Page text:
Great to be back in the air, although the campaign weather has not cooperated. Wonderful stuff here from Fullofit
, and a special tip of the hat to Dark Canuck
.Diary of 2/Lieut. Geoffrey Corderoy, RFC
Part 18: 1-11 August 1917
1 Aug 1917 – Filescamp Farm
This morning I awoke early, keen to get going, but the splatter of gusting rain on our tin roof told me all I needed to know. There is no flying to be done.
I flew yesterday for the first time in a long while. Captain Bishop led with Major Patrick alongside. Blake, Rutherford, Soden, Pope, and I rounded out the pack. We escorted two RE8s over to Oppy to drop bombs on a Hun crossroad where reinforcements are coming up to try to contain our big push. Blake and I kept our Nieuports fully opened up to keep pace with the others’ SE5s. It was a bumpy ride due to heavy cloud and intermittent rain. We saw nothing, which was just as well given that I was more concerned with keeping station on Bishop’s right.
Today is blissful idleness. Have just finished toast and tea, with Gentlemen’s Relish from Beck’s latest tuck parcel. Topped it off with a pipe of fine Latakia from Horn’s supply. Passed about shortbread biscuits from a lovely Fortnum & Mason hamper my Aunt Margaret, Dad’s sister, has just sent. Uncle Robert, bless his soul, had a fine bottle of Old Pulteney added to the hamper, which I am hiding from the band of marauding riffs that I live with. When the sun is over the yardarm I shall retire to my virtuous couch and partake! God, what a war.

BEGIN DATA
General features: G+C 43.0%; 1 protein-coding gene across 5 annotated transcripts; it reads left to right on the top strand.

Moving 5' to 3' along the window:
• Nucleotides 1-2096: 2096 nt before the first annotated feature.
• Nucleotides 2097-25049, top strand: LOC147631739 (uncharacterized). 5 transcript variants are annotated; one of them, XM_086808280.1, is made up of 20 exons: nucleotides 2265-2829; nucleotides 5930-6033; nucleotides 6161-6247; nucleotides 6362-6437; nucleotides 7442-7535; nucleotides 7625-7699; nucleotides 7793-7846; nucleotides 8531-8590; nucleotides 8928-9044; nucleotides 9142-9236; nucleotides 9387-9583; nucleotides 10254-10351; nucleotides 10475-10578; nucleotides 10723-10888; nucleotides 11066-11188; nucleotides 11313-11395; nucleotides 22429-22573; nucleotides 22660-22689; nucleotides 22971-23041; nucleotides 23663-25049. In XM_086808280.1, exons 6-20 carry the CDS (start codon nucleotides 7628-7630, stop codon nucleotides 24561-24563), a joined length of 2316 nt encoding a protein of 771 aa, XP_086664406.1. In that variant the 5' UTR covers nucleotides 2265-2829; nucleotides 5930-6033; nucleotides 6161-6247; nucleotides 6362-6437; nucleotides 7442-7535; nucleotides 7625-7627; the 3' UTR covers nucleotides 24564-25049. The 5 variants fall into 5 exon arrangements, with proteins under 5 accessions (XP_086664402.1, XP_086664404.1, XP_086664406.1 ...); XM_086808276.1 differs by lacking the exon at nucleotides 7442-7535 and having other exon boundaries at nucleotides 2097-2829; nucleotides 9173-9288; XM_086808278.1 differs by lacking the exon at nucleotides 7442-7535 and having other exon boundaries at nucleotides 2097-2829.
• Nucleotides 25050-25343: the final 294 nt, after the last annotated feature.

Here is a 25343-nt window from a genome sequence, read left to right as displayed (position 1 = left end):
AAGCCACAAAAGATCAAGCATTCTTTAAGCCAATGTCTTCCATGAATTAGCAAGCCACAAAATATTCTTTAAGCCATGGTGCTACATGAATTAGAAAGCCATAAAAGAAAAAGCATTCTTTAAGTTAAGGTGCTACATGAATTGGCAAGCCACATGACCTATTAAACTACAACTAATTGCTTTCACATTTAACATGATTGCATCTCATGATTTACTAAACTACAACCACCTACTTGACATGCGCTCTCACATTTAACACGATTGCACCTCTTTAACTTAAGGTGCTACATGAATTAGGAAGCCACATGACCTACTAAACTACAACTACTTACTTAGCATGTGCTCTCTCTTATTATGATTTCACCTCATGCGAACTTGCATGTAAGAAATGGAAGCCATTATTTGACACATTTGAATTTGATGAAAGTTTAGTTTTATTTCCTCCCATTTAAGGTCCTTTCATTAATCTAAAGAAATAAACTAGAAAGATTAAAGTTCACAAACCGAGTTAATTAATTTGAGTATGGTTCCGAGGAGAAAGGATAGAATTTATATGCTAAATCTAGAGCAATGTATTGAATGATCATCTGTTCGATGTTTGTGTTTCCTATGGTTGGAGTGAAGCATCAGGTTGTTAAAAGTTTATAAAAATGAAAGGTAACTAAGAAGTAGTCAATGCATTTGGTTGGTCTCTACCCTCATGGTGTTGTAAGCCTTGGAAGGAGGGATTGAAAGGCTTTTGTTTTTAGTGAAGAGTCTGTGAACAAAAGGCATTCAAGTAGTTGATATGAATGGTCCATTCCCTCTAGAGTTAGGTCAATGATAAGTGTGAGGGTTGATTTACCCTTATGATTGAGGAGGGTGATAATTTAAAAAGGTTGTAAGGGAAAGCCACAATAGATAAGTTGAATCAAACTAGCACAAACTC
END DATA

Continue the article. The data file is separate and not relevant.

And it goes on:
I share a hut with Rutherford, Beck, and Pope. Beck is our latest arrival and a splendid fellow. He has sworn me to secrecy, for I have learned he is only seventeen and his parents do not know he is in France. Jack Rutherford is a lanky Canadian who has grown up in a French-speaking part. He is given to cursing in the style of Quebec, which apparently consists mainly of citing the name of religious objects: “tabernacle”, “host”, “ciborium”, and so forth in a most unusual way. Madame Titus, the wife of the farm’s proprietor, heard him one day and was scandalised.  Rutherford explains that people curse by what they are afraid of – for the French Canadians, God; for the English Canadians, sex. “Poppy” Pope is the comic of the troupe, another tall man and one of those fine officers so common among the Anglo-Irish. Poppy took note this morning of the absence of the three flight commanders from the Nissen by the Mess, the one called the Hotel de Commerce. He obtained some paint and has re-named it the “Abode of Love.” There shall be blood.4 Aug 1917
We have not flown this month, although the war grinds on for the PBI. Major Patrick asked me to run for president of the Mess Committee. PMC is a thankless task, especially as the rowdy element in 60 Squadron smash anything decent one acquires in hours and one must be forever wheedling for money. The Major said he’d listened to Pope and I talking about restaurants in London and thought I’d improve the quality of dining. I said I should be happier as Vice rather than PMC, and I would look after special dinners and events rather than day to day messing. Thus I have taken on a new secondary duty.